# Solving Maxwell's Equations in Mathematica

For the sake of demonstration (for my students) and practice, I wanted to numerically calculate the electric and magnetic field (3D) for a sphere of uniform density moving slightly to the right and back. Just to show/see that the changes in the E-M fields propagate at a fixed speed, as predicted by Maxwell's theory, but because of the Gauge Invariance of the potentials, they don't necessarily always follow that restriction.
I'm trying to have Mathematica solve Maxwell's equations numerically for the scalar and vector potentials for the given situation (with no success). Could you guys help me point out where I'm messing up? Thanks!
PS: I've elected to have the change distribution and it's motion being defined as an interpolating function, which gives me room to improve accuracy as necessary, for testing sake.
Here is the code as neatly as I could put it :)

    (*Max time of the simulation*)
tMax=10;
(*x coordinate shift of the charged sphere, you can run Plot[\[ScriptX][t],{t,0,tMax}] to see what it looks like*)
\[ScriptX]=
Interpolation[{{0, 0},{3, 0},{5, 2},{7, 0},{tMax, 0}},InterpolationOrder->1];
(*Charge distribution as a interpolating function in 4D (x,y,z,t), all points are zero except the inside of the sphere which is 1, you can run Manipulate[Plot[ρ[x,0,0,t],{x,-5,5}],{t,0,tMax}] to see what it looks like*)
ρ=Interpolation[Flatten[Table[{{x,y,z,t},If[(x-\[ScriptX][t])^2+y^2+z^2<=1,1,0]},{x,-5,5,1/2},{y,-5,5,1/2},{z,-5,5,1/2},{t,0,tMax,1/2}],3],InterpolationOrder->1];
(*Current Density, defined as \[ScriptJ]=ρv*)
\[ScriptJ]=ρ[x, y, z, t]{\[ScriptX]'[t],0,0};
(*scalar potential*)
ϕ=φ[x,y,z,t];
(*Vector potential*)
\[ScriptCapitalA]={\[ScriptCapitalA]x[x,y,z,t],\[ScriptCapitalA]y[x,y,z,t],\[ScriptCapitalA]z[x,y,z,t]};
(*Electric field in terms of scalar and vector potentials*)
ℰ=-\!$$\*SubscriptBox[\(∇$$,$${x,y,z}$$]ϕ\)-\!$$\*SubscriptBox[\(∂$$,$$t$$]\[ScriptCapitalA]\);
(*Magnetic field in terms of vector potential*)
ℬ=\!$$\*SubscriptBox[\(∇$$,$${x,y,z}$$]\[Cross]\[ScriptCapitalA]\);
(*Relevant maxwell's equations
The equation ∇.ℬ=0 is trivial form the definition of ℬ in terms of \[ScriptCapitalA], if you try to use it, it simply returns "True", which it is.
Same for ∇\[Cross]ℰ=-\!$$\*SubscriptBox[\(∂$$, $$t$$]ℬ\), so those can be ignored if we're dealing with potentials*)
Eqs={
\!$$\*SubscriptBox[\(∇$$,$${x,y,z}$$].ℰ\)==ρ,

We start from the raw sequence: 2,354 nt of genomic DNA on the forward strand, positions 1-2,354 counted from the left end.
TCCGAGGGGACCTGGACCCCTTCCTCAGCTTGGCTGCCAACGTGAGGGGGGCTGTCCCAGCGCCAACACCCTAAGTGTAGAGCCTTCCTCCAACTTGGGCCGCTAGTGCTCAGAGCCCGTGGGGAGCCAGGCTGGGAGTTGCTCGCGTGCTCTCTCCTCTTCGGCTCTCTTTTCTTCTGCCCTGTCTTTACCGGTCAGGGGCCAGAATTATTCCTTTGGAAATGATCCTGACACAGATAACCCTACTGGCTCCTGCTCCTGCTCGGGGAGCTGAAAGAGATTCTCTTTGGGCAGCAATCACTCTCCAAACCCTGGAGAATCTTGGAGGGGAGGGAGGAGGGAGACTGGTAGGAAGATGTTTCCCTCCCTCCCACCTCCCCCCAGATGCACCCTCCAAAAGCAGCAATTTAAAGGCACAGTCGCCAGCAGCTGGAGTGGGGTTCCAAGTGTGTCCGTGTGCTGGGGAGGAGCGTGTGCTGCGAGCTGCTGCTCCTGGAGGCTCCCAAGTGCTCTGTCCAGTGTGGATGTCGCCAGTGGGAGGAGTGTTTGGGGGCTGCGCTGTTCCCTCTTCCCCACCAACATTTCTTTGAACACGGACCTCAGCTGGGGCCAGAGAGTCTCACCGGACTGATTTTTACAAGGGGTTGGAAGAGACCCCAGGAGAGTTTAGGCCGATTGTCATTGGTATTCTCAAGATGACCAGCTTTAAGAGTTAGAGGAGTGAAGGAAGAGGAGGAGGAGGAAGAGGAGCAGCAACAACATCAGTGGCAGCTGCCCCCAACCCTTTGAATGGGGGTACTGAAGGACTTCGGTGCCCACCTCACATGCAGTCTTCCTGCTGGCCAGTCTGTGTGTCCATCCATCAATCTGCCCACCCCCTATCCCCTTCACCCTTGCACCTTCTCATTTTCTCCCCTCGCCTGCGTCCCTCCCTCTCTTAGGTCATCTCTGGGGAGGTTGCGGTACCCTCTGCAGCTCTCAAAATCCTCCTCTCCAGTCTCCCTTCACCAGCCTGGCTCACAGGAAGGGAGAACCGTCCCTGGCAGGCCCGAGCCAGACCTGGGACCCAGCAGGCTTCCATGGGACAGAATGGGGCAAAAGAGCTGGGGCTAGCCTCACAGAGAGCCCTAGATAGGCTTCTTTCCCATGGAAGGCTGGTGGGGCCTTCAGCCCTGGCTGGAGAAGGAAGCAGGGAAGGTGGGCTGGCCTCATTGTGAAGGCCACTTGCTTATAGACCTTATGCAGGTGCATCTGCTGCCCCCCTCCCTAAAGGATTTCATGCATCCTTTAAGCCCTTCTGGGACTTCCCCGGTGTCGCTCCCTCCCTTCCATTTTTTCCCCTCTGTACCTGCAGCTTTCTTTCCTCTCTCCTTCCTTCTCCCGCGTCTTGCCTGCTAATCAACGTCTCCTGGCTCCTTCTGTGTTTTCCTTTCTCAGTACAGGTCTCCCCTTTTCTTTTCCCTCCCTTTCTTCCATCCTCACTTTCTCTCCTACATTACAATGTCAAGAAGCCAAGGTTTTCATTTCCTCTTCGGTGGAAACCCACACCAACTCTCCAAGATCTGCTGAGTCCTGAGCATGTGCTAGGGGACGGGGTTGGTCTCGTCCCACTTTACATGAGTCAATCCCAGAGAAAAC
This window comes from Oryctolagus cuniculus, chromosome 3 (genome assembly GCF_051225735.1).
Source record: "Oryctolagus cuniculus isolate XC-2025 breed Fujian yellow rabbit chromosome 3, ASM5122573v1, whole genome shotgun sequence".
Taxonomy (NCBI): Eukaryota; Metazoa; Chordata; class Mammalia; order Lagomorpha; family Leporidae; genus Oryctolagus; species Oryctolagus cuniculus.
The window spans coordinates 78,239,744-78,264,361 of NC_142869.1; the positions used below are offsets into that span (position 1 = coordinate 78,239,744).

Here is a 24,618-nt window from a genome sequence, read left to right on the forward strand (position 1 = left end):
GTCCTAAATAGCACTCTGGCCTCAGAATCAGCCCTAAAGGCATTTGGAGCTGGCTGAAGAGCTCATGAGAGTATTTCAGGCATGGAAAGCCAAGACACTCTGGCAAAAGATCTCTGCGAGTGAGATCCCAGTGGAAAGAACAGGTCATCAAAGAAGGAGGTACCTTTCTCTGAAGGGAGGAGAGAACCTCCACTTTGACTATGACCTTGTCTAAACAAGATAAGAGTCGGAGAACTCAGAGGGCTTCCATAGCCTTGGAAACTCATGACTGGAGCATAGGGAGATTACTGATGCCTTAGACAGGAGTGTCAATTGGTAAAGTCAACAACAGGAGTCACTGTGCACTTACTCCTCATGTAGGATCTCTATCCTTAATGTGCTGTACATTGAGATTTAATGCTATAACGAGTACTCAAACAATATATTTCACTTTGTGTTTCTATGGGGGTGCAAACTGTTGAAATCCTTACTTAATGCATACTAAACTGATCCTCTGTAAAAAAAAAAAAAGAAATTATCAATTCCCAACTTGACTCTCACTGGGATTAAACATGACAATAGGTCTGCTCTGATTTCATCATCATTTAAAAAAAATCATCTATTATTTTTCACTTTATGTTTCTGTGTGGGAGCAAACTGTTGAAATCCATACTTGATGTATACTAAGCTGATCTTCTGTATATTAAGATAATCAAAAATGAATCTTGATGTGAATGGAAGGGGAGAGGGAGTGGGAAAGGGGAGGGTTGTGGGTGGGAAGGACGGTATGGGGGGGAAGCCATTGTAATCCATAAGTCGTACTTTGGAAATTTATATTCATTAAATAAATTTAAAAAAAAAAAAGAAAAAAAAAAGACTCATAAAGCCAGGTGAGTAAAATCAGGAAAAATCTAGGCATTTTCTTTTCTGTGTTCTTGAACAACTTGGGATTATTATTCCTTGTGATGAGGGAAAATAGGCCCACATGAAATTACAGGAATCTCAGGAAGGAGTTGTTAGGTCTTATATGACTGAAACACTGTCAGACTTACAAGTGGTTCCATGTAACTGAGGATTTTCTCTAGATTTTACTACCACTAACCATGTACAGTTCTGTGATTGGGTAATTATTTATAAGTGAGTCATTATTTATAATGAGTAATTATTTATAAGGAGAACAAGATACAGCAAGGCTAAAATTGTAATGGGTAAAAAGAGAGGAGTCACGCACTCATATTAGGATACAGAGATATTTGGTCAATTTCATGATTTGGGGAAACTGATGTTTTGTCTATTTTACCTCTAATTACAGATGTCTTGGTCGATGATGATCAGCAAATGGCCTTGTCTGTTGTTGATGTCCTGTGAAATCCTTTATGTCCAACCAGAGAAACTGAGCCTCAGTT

\!$$\*SubscriptBox[\(∇$$,$${x,y,z}$$]\[Cross]ℬ\)==\[ScriptJ]+\!$$\*SubscriptBox[\(∂$$,$$t$$]ℰ\)
};
NDSolve[Eqs, {φ, \[ScriptCapitalA]x, \[ScriptCapitalA]y, \[ScriptCapitalA]z},{x,-5,5},{y,-5,5},{z,-5,5},{t,0,tMax}]


(it's neater on the original format, but copying and pasting it into a mathematica notebook makes it not-so-ugly)
If you run it, you'll see that we get the error: "Boundary values may only be specified for one independent variable. Initial values may only be specified at one value of the other independent variable". Maybe I'm missing on some boundary conditions or initial conditions? But I cannot think of what those would be. I know that Gauge cannot be the problem, since it would not show in the solution anyway. Any help you could provide would be great!
Thanks!
PS: i know there are other tools I can use to do a numerical simulation, and I'm willing to learn them if that's what I have to do, but I'd be great if I could solve this and future problems with Mathematica :)

• Such a straightforward approach will not do anything. It is necessary to formulate a boundary value problem and use FEM or BEM. I solved a similar problem for a flat capacitor moving at a constant speed. – Alex Trounev Sep 21 '19 at 5:35
• If you're interested, I have some notebooks where I implemented basically everything is explained in this series of lectures on FDTD. – Fortsaint Sep 21 '19 at 8:09
• The missing of i.c. and b.c. is certainly a problem, but it's not too hard to resolve (if you don't need things like PML). What's more serious is, NDSolve cannot handle terms like Derivative[0, 1, 0, 1][\[ScriptCapitalA]y][x, y, z, t] (mixture of temperal and spatial derivative) well, at least now. Related: mathematica.stackexchange.com/q/184281/1871 I believe one should first solve for electric field and magnetic field based on Faraday's law and Maxwell–Ampère law first using NDSolve and calculate for φ etc. afterwards. – xzczd Sep 21 '19 at 8:18
• @ Fortsaint Could you share the notebooks on FDTD with me? – baker Sep 21 '19 at 13:33
• @fortsaint I would like to see these as well, perhaps a question about implementing efficient fdtd methods? – CA Trevillian Sep 22 '19 at 0:35